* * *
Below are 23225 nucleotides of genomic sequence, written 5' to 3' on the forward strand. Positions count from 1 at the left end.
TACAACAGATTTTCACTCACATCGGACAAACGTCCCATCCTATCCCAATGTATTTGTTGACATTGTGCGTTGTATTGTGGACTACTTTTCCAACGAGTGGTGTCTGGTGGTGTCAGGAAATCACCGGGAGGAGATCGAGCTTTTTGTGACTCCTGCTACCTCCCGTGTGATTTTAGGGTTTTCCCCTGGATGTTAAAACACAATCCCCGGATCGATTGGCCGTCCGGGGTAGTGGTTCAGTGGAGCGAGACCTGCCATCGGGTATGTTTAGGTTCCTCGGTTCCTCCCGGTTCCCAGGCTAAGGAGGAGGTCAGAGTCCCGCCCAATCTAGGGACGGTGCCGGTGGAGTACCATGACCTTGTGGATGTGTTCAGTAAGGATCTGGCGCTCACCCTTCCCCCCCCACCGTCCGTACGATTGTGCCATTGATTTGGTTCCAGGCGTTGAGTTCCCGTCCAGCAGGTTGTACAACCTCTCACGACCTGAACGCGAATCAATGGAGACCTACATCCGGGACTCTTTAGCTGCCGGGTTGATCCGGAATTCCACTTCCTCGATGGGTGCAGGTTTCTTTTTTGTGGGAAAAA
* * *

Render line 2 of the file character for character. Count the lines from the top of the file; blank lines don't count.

TACAACAGATTTTCACTCACATCGGACAAACGTCCCATCCTATCCCAATGTATTTGTTGACATTGTGCGTTGTATTGTGGACTACTTTTCCAACGAGTGGTGTCTGGTGGTGTCAGGAAATCACCGGGAGGAGATCGAGCTTTTTGTGACTCCTGCTACCTCCCGTGTGATTTTAGGGTTTTCCCCTGGATGTTAAAACACAATCCCCGGATCGATTGGCCGTCCGGGGTAGTGGTTCAGTGGAGCGAGACCTGCCATCGGGTATGTTTAGGTTCCTCGGTTCCTCCCGGTTCCCAGGCTAAGGAGGAGGTCAGAGTCCCGCCCAATCTAGGGACGGTGCCGGTGGAGTACCATGACCTTGTGGATGTGTTCAGTAAGGATCTGGCGCTCACCCTTCCCCCCCCACCGTCCGTACGATTGTGCCATTGATTTGGTTCCAGGCGTTGAGTTCCCGTCCAGCAGGTTGTACAACCTCTCACGACCTGAACGCGAATCAATGGAGACCTACATCCGGGACTCTTTAGCTGCCGGGTTGATCCGGAATTCCACTTCCTCGATGGGTGCAGGTTTCTTTTTTGTGGGAAAAA